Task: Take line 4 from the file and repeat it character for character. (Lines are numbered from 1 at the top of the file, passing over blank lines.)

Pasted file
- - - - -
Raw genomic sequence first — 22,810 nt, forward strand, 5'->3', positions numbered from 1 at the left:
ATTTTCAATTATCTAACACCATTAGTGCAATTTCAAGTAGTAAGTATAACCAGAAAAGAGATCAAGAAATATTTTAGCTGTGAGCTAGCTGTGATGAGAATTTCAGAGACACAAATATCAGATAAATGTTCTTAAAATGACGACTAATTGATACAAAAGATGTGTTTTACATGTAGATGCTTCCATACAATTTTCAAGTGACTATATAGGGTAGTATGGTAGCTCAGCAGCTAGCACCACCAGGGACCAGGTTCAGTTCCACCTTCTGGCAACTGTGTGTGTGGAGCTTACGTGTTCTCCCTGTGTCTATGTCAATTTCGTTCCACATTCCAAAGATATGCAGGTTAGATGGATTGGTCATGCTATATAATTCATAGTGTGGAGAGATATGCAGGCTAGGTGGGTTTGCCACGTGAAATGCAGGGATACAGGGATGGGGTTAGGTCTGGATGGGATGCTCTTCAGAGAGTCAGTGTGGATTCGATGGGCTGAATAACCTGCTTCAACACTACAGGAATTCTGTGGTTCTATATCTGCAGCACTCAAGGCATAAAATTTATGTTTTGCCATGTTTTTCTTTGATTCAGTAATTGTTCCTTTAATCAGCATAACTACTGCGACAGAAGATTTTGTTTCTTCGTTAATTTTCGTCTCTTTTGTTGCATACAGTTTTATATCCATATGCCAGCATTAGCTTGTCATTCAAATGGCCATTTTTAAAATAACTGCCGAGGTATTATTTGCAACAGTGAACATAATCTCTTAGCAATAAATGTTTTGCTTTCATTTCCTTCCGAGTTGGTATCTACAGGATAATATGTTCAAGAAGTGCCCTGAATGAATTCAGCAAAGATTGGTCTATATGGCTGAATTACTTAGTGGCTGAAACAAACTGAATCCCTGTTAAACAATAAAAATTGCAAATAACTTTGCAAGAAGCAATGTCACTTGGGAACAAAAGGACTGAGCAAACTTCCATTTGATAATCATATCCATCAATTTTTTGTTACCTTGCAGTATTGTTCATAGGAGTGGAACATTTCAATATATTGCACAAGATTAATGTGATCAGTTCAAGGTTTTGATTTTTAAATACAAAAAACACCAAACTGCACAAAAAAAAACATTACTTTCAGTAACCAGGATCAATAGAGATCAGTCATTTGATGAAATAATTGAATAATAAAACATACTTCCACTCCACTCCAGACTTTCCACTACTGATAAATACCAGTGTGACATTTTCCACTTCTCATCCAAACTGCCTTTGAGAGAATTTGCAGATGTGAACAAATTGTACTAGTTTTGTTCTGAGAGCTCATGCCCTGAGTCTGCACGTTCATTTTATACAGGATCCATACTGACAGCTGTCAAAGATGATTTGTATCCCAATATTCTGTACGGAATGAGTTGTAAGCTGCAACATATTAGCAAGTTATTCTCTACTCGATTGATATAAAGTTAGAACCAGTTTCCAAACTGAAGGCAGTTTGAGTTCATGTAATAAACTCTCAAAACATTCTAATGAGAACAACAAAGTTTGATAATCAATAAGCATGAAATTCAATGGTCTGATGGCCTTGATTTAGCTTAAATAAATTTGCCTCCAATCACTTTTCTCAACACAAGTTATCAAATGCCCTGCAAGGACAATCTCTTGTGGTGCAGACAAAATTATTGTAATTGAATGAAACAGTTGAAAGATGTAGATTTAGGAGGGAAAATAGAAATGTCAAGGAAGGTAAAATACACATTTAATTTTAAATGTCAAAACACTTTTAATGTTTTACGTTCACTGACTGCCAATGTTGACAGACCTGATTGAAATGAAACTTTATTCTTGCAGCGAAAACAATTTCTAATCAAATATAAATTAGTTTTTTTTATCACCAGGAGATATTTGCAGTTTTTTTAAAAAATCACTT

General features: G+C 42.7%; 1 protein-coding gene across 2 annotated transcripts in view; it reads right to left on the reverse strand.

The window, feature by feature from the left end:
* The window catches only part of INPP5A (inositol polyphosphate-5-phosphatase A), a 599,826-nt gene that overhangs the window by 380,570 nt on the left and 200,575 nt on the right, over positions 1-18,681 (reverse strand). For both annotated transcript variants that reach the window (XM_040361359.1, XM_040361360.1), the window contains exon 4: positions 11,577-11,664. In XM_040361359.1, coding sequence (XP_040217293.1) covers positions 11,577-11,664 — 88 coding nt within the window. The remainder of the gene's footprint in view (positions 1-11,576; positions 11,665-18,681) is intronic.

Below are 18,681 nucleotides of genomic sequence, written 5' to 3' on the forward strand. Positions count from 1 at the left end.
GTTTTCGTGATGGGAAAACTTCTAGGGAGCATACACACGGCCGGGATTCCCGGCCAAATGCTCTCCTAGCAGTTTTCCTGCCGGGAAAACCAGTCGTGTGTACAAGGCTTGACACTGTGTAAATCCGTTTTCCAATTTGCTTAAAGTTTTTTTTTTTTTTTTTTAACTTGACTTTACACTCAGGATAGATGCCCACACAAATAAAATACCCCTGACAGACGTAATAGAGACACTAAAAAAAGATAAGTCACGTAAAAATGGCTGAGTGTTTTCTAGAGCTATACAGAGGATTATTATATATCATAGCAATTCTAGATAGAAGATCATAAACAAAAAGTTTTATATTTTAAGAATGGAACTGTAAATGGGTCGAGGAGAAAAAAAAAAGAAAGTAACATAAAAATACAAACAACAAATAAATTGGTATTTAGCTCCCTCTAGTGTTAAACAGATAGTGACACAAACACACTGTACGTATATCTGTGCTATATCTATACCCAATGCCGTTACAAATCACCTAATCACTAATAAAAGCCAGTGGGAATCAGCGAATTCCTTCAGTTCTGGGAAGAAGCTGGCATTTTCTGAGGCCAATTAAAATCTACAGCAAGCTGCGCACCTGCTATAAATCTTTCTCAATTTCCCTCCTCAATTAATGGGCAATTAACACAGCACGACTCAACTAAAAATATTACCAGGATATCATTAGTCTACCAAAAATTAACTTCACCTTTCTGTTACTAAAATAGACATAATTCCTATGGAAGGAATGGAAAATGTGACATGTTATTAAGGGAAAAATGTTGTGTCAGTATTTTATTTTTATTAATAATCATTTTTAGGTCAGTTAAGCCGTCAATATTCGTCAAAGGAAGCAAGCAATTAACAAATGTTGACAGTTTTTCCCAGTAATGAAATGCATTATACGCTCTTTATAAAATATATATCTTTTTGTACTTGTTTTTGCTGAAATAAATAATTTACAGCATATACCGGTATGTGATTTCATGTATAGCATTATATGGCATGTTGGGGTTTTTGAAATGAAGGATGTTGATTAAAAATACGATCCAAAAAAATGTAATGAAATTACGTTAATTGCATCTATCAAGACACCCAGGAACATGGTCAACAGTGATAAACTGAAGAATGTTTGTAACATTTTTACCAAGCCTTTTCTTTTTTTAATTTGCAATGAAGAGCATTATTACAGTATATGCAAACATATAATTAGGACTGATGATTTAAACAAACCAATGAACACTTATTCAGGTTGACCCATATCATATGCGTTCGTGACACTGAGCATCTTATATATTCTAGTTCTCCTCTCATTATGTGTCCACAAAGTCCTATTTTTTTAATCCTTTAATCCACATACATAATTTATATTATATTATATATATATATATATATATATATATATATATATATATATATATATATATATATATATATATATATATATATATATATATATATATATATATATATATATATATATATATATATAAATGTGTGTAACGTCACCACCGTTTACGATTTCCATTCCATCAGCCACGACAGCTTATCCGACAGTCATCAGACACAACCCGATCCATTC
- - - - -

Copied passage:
The window, feature by feature from the left end: